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Electric Potential and Spheres

  • Thread starter cjosephson
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  • #1
Two unequally sized metal spheres are each charged. A wire is connected from one sphere to the other. When the wire is removed, the spheres will have the same potential. T/F?

The answer is true (I looked up the key), but I do not understand why.

I know that the spheres, due to being unequally sized, have different charges. But I thought potential was EPE/q, which is (Qq/r)/q, which simplifies to Q/r. If the spheres have different charges, won't the potential always be different? Can someone help explain why the potentials would be the same?

Thanks!
 

Answers and Replies

  • #2
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The spheres have the same potential because there can't be an electric field in the wire if the charges are in equilibrium and no current flows.

This means that the charge must distribute itself in such a way that the potential on the spheres is the same.

The potential of a sphere with radius r and charge Q is. [tex]\frac{Q}{4 \pi \epsilon_0 r}[/tex]

obviously Q depends on r
 
  • #3
The spheres have the same potential because there can't be an electric field in the wire if the charges are in equilibrium and no current flows.

This means that the charge must distribute itself in such a way that the potential on the spheres is the same.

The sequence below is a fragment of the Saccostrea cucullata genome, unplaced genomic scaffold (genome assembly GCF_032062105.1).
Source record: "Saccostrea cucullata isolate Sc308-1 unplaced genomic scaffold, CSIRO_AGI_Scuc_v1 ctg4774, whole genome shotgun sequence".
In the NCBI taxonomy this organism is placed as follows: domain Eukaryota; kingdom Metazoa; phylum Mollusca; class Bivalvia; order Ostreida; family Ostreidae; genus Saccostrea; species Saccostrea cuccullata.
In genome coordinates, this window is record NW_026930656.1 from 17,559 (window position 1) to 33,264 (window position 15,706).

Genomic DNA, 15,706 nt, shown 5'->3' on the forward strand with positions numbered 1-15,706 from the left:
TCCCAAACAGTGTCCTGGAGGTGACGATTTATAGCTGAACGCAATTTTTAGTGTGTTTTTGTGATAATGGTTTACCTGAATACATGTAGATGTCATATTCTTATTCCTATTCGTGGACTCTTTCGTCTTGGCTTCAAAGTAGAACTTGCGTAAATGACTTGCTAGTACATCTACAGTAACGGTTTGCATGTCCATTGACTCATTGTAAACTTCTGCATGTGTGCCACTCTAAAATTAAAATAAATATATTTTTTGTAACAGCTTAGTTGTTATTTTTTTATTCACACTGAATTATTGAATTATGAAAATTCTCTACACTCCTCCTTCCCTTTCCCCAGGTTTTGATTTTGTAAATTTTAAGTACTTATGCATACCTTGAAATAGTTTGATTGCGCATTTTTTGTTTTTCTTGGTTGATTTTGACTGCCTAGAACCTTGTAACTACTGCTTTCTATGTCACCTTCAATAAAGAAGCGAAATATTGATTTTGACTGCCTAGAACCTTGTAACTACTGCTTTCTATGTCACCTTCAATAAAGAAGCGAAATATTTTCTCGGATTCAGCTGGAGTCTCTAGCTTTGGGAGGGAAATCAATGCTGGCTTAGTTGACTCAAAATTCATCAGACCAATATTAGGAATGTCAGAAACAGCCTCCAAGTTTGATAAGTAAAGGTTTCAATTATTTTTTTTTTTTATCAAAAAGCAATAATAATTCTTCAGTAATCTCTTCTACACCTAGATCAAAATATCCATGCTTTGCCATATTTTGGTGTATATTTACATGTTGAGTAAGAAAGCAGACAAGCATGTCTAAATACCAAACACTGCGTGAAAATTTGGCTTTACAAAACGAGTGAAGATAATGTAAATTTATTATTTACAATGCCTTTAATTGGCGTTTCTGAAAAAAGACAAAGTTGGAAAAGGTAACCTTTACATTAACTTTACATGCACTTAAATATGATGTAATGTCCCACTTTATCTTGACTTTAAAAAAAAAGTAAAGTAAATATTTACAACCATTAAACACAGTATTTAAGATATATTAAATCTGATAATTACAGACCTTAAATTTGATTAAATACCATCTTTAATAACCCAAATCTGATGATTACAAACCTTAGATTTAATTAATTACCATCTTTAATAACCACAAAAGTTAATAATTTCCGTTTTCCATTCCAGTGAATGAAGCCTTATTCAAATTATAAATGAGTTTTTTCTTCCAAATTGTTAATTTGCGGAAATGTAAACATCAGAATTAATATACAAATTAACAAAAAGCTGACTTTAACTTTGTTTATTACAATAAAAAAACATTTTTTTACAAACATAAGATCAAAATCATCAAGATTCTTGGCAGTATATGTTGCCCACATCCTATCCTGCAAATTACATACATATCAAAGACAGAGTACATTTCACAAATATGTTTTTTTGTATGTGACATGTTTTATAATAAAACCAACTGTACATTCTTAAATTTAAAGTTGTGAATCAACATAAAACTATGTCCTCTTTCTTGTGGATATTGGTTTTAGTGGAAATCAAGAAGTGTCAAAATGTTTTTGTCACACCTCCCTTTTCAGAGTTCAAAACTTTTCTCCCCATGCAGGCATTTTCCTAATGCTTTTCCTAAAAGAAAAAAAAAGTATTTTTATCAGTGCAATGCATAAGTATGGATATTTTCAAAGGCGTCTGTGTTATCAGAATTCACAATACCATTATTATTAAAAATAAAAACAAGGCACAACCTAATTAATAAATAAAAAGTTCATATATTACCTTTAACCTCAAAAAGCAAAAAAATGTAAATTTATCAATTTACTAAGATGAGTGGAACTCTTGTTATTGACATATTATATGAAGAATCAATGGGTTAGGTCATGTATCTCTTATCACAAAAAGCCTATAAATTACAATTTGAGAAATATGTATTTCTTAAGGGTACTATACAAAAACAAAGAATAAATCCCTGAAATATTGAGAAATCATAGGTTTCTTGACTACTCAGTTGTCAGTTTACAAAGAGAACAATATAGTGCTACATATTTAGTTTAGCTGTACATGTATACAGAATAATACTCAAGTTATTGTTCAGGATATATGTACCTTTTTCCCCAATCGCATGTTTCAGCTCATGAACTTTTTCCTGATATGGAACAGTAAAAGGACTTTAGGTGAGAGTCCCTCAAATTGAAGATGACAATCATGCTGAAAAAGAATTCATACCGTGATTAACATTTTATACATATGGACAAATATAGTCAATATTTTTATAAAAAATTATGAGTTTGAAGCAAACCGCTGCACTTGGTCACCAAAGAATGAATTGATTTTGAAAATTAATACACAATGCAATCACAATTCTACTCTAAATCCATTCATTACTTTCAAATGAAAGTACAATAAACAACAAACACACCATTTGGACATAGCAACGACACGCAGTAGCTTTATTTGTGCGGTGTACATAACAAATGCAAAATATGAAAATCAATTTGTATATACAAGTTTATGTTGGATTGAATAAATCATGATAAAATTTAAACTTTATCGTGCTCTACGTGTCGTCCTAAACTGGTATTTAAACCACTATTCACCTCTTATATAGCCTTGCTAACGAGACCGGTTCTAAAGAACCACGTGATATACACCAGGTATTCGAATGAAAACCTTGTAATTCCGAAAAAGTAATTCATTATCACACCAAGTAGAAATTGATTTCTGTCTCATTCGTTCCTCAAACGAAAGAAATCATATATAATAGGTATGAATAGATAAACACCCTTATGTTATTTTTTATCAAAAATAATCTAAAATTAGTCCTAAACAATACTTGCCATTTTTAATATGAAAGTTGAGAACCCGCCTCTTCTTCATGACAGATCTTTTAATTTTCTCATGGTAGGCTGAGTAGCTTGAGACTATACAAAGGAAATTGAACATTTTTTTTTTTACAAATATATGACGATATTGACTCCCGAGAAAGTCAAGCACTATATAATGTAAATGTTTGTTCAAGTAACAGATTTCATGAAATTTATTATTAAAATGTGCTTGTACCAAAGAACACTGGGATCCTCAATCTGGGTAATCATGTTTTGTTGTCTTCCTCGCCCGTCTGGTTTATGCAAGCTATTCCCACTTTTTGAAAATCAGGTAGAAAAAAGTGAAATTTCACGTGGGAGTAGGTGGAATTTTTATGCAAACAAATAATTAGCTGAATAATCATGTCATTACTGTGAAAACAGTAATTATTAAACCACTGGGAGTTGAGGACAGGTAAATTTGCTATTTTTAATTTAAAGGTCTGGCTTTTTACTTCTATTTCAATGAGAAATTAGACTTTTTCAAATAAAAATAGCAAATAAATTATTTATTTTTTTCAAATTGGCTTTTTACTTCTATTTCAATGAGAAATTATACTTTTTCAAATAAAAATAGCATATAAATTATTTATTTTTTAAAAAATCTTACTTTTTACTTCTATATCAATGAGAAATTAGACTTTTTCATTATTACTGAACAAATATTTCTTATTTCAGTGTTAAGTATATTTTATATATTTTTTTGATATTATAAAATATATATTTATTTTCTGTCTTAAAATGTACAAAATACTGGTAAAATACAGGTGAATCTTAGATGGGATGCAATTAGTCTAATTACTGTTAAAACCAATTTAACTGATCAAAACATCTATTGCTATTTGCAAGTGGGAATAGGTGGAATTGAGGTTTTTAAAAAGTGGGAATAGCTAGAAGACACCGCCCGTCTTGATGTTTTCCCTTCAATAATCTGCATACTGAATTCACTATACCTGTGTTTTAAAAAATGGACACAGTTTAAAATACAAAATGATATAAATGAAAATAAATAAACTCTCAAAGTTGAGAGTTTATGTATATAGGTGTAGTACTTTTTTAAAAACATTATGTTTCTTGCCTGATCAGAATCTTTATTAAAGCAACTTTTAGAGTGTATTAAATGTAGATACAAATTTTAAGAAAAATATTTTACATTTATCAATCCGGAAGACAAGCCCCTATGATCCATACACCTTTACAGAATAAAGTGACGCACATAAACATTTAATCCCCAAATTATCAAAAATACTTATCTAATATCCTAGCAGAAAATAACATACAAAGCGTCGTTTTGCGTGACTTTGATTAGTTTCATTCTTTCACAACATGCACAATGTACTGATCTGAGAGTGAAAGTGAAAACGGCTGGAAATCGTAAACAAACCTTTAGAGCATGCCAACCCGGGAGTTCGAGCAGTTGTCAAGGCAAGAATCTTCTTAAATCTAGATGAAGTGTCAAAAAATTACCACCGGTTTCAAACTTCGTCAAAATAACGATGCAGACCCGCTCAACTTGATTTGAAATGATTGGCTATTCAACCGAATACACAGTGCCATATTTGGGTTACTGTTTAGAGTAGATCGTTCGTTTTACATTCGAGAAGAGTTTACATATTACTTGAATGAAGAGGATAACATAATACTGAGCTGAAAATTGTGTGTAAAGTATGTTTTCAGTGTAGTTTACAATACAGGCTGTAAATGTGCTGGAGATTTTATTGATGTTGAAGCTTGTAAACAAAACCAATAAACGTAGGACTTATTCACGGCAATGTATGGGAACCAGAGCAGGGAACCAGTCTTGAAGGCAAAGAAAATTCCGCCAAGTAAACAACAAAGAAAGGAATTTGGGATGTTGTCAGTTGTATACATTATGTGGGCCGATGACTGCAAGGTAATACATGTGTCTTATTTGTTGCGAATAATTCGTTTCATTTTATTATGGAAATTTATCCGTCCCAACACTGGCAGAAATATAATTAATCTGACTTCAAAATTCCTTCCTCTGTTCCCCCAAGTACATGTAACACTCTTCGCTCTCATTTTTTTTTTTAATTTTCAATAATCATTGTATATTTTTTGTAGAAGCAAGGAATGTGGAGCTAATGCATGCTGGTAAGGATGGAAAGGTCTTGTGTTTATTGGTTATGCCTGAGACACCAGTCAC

The potential of a sphere with radius r and charge Q is. [tex]\frac{Q}{4 \pi \epsilon_0 r}[/tex]

obviously Q depends on r
OK, you explanation makes sense--there can be no potential difference because of the way the charges move. When they say potential, though, what do they mean? Because the charge Q is different for each of the spheres, clearly they don't mean the potential as from a distance R--if the Q's are different, and R is the same, the clearly Q1/R != Q2/R.

Sorry if my follow-up question is vague, I'm finding it hard to phrase.
 
  • #4
454
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they're unequally sized spheres, so R is NOT the same
 
  • #5
Ah, I was thinking of R as the distance away from the spheres, not the radius of the spheres. I'm doing AP Physics B, so we don't really do very much with the potential of spheres, since it's a C subject. Please excuse me!
 

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